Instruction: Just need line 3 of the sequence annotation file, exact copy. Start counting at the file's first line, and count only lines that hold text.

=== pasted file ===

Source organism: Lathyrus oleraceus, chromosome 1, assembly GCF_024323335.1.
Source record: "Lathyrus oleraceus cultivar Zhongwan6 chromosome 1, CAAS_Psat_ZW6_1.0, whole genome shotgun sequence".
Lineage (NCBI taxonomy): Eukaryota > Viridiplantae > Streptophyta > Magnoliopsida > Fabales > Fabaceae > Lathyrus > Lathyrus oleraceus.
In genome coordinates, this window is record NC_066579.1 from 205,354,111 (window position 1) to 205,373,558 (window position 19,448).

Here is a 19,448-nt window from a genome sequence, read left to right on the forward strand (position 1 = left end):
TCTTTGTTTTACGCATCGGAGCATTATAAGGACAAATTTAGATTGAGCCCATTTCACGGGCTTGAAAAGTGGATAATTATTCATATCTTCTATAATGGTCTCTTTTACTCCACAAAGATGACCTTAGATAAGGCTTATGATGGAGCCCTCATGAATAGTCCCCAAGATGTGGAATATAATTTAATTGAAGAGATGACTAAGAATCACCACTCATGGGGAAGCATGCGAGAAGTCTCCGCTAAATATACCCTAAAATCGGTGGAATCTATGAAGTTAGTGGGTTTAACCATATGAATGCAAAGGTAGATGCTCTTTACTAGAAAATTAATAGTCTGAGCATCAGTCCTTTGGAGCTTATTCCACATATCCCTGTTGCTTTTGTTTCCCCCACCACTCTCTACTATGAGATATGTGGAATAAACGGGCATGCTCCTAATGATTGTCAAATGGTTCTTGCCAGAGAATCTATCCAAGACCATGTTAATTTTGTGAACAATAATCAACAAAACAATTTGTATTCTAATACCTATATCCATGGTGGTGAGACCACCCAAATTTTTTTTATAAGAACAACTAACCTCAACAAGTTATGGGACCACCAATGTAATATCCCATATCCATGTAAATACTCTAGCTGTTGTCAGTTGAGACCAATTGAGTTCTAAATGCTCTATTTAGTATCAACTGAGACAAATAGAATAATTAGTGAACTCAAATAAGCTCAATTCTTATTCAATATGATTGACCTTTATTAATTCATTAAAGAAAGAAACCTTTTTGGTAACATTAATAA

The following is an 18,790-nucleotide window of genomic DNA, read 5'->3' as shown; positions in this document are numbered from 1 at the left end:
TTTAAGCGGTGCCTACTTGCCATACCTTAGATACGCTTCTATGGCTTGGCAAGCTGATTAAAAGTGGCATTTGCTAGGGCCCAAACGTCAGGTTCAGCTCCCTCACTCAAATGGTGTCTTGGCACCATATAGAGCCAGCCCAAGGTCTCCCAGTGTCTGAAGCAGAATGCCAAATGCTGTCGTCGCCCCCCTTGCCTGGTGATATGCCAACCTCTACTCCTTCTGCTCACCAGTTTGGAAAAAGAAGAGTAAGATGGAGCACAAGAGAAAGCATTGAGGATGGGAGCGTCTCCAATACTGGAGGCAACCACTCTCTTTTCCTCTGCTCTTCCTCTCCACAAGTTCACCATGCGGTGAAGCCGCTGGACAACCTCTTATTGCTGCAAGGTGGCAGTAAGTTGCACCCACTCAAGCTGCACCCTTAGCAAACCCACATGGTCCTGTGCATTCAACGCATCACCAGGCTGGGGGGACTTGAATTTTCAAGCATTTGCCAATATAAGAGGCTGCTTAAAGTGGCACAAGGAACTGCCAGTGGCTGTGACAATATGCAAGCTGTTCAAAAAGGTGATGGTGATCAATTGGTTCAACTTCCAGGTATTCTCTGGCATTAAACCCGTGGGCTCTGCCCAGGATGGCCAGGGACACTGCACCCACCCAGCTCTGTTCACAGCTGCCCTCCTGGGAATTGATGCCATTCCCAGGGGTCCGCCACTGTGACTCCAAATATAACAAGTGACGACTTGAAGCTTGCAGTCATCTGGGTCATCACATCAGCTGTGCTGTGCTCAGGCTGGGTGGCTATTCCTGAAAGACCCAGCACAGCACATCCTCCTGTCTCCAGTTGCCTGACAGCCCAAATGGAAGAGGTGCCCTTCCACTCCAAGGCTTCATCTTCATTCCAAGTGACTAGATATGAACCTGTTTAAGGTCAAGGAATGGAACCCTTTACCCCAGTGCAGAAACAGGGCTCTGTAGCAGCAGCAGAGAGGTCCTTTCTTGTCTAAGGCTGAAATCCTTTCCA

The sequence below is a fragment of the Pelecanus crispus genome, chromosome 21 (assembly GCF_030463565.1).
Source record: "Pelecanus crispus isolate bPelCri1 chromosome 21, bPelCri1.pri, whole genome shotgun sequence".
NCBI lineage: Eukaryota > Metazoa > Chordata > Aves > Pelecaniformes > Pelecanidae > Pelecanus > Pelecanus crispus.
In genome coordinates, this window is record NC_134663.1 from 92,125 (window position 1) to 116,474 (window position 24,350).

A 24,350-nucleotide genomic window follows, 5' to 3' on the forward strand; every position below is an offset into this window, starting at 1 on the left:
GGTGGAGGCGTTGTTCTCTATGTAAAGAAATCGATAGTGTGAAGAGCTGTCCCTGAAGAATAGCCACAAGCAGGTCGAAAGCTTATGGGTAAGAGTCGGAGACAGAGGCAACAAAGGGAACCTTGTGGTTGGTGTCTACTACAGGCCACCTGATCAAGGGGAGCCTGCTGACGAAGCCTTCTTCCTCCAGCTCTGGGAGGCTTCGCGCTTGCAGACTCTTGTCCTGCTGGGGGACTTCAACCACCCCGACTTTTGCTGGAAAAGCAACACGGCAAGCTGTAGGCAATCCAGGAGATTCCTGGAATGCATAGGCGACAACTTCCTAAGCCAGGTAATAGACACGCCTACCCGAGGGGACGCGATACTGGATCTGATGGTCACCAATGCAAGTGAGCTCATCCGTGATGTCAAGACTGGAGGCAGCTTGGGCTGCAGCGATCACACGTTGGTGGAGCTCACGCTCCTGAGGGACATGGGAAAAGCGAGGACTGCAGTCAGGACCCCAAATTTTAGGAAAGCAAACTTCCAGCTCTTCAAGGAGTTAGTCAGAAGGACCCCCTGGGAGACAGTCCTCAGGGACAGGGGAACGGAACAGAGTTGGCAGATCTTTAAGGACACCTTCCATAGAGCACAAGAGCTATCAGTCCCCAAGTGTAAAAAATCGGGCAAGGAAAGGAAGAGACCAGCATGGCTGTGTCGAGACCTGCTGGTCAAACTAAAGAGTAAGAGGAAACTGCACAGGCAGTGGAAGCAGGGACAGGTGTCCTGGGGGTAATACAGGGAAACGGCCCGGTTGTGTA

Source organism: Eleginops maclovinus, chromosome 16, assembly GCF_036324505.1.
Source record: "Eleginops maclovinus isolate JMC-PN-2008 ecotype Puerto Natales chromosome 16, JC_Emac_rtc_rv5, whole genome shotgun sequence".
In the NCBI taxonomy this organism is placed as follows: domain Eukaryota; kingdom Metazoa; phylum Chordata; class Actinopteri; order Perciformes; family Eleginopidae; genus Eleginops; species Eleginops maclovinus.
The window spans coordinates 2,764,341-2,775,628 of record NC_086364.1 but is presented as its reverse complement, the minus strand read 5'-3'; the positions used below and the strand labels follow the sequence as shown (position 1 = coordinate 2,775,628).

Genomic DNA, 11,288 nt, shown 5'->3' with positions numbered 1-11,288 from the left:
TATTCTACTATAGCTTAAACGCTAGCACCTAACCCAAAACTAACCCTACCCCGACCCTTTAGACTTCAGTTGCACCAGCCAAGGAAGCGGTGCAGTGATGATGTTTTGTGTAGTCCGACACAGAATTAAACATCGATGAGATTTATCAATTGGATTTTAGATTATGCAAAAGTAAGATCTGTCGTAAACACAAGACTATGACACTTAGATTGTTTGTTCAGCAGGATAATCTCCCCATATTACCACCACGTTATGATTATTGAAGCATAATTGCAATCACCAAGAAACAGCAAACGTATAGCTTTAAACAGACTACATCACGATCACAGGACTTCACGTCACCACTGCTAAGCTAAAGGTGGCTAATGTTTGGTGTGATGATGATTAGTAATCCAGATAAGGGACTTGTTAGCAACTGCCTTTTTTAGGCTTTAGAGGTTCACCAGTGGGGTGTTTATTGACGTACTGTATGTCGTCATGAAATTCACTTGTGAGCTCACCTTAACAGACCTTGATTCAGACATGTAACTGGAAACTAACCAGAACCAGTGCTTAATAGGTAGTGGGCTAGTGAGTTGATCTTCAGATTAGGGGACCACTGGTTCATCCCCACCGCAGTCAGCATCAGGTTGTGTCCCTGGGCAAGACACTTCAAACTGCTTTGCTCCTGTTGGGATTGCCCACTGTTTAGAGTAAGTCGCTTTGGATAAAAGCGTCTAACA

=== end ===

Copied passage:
Lineage (NCBI taxonomy): Eukaryota > Viridiplantae > Streptophyta > Magnoliopsida > Fabales > Fabaceae > Lathyrus > Lathyrus oleraceus.